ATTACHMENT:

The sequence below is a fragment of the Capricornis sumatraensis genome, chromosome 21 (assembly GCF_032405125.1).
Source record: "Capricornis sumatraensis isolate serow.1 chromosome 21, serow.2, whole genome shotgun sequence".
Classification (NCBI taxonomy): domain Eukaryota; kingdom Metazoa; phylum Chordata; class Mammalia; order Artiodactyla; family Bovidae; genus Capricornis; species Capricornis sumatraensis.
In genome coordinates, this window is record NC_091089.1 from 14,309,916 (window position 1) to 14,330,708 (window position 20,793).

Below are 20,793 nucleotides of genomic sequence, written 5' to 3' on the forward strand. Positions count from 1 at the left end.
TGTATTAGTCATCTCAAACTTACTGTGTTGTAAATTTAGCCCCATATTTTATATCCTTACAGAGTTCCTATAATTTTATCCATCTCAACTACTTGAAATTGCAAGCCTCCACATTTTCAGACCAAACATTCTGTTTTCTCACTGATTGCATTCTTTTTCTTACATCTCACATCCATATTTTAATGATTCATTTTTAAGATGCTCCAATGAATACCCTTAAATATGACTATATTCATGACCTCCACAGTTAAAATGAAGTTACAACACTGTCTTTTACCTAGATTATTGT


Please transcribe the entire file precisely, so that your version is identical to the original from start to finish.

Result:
The sequence below is a fragment of the Capricornis sumatraensis genome, chromosome 21 (assembly GCF_032405125.1).
Source record: "Capricornis sumatraensis isolate serow.1 chromosome 21, serow.2, whole genome shotgun sequence".
Classification (NCBI taxonomy): domain Eukaryota; kingdom Metazoa; phylum Chordata; class Mammalia; order Artiodactyla; family Bovidae; genus Capricornis; species Capricornis sumatraensis.
In genome coordinates, this window is record NC_091089.1 from 14,309,916 (window position 1) to 14,330,708 (window position 20,793).

Below are 20,793 nucleotides of genomic sequence, written 5' to 3' on the forward strand. Positions count from 1 at the left end.
TGTATTAGTCATCTCAAACTTACTGTGTTGTAAATTTAGCCCCATATTTTATATCCTTACAGAGTTCCTATAATTTTATCCATCTCAACTACTTGAAATTGCAAGCCTCCACATTTTCAGACCAAACATTCTGTTTTCTCACTGATTGCATTCTTTTTCTTACATCTCACATCCATATTTTAATGATTCATTTTTAAGATGCTCCAATGAATACCCTTAAATATGACTATATTCATGACCTCCACAGTTAAAATGAAGTTACAACACTGTCTTTTACCTAGATTATTGT